Take the 2-minute tour ×
Travel Stack Exchange is a question and answer site for road warriors and seasoned travelers. It's 100% free, no registration required.

How do I avoid being the victim of drink spiking in a bar? (As in spiking to steal money or commit credit card fraud, not for sexual assualt)

Presumably I should avoid places promoted by touts from Africa. Are places advertised on the internet generally safe, or should I only go to places listed in reputable tourist guides?

Does it only happen at hostess bars, or does it happen at non-"adult" venues as well?

Does it only happen in a few districts in Tokyo, or does it also happen in other cities?

share|improve this question
4  
I think this isn't Japan specific as this sort of thing can happen anywhere. Despite scaremongering it doesn't appear to be that common anywhere though, but some sensible tips on how to avoid this are probably useful globally. –  Rory Alsop Jan 31 '12 at 13:33
1  
I don't see how this is travel related? It more falls under general safety discussion, such as "How do I prevent my house being burglarized". Voted to be closed as being off topic –  andra Jan 31 '12 at 17:24
    
@Rory Alsop: drink spiking by other patrons apparently occurs in other countries, for example Australia, but I've never heard of drink spiking done by barstaff elsewhere. The precautions you'd take against the latter may differ from those you'd take against the former. –  Andrew Grimm Jan 31 '12 at 21:18
    
as @zeocrash says, I'd feel much safer in Japan than some areas in other countries. I don't think you should believe all the bad hype you have heard. –  Rory Alsop Jan 31 '12 at 21:23
    
This has happened in Hong Kong to foreigners. (Usually women slipping something into the drink of unsuspecting western men, followed by a visit to the ATM of which the man has no recollection) and can happen in the most reputable bars. The best way to avoid is not to accept drinks from ladies unknown to you. –  Andrew Jun 10 '13 at 8:23

2 Answers 2

up vote 13 down vote accepted

I've been to Japan twice now and have spent a good deal of time drinking in Tokyo. I've never had any issues.

Hostess bars have a reputation for this kind of behaviour (i've never been to one so i can't speak to the truth of that reputation).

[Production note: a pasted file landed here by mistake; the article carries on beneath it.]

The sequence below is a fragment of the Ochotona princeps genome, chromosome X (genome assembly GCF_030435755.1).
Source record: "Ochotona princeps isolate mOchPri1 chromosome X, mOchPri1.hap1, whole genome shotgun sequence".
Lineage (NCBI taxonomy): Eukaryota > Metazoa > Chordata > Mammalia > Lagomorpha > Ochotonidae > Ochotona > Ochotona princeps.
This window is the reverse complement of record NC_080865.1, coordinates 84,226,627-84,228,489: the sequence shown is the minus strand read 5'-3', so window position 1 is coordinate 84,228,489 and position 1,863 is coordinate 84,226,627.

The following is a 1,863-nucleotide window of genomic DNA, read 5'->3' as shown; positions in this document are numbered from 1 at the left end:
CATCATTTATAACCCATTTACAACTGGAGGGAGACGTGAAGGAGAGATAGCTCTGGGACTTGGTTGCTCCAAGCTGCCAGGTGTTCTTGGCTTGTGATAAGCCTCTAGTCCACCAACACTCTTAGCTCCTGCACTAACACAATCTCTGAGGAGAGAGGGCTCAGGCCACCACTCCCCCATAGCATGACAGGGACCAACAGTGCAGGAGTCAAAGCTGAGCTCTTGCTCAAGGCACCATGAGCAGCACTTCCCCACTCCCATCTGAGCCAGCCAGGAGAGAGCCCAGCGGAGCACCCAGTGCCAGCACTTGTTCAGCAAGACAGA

I've never had any issues with drink spiking or credit card fraud, even when i've been drinking alone in Roppongi.

You don't really need to take any special precautions apart from the obvious:

  • Steer clear from bars that are empty.
  • Don't go drinking on your own
  • Stick to bars frequented by gaijin
  • Avoid the hostess bars (I'd suggest this anyway. Between door fees and drinks costs you're looking at an expensive night)
  • Keep an eye out for sit down charges (we got stung with this once, a bar in shibuya charged 4 of us almost 9000 yen for 4 drinks)

If you're going drinking in Roppongi (Tokyo), the Heartland bar in Roppongi Hills is a good place to start out the night.

Generally though Japan is incredibly safe for drinking in. You're at much higher risk drinking in somewhere like London or LA than you would be in Tokyo

share|improve this answer
1  
+1 for Heartland - nice place in Roppongi. –  codinghands Jun 10 '13 at 6:52

I would go further and say this is incredibly unlikely - if anywhere is going to sting you on cost they will do it 'legitimately' (that is, 'sitdown' charges, cover fees, high drink prices, 'door' charges etc).

I have a friend who works in a hostess bar, and whilst the concept is still a little sleazy, they are still businesses and stick to charging exorbitantly high prices for drinks and chat (much like a strip club or similar establishment), rather than actually committing a serious crime to rob you. No need - it's ridiculously risky.

To be ultra-cautious I'd say always use cash where possible rather than paying by credit card, but to be honest given how seldom my UK credit card is accepted this is rarely even an option.

This sounds like a single story has been blown way out of proportion more than anything else - of all countries Japan is probably the one in which this is least likely to happen (see my answer to another question about crime in Japan).

share|improve this answer

Your Answer

 
discard

By posting your answer, you agree to the privacy policy and terms of service.

Not the answer you're looking for? Browse other questions tagged or ask your own question.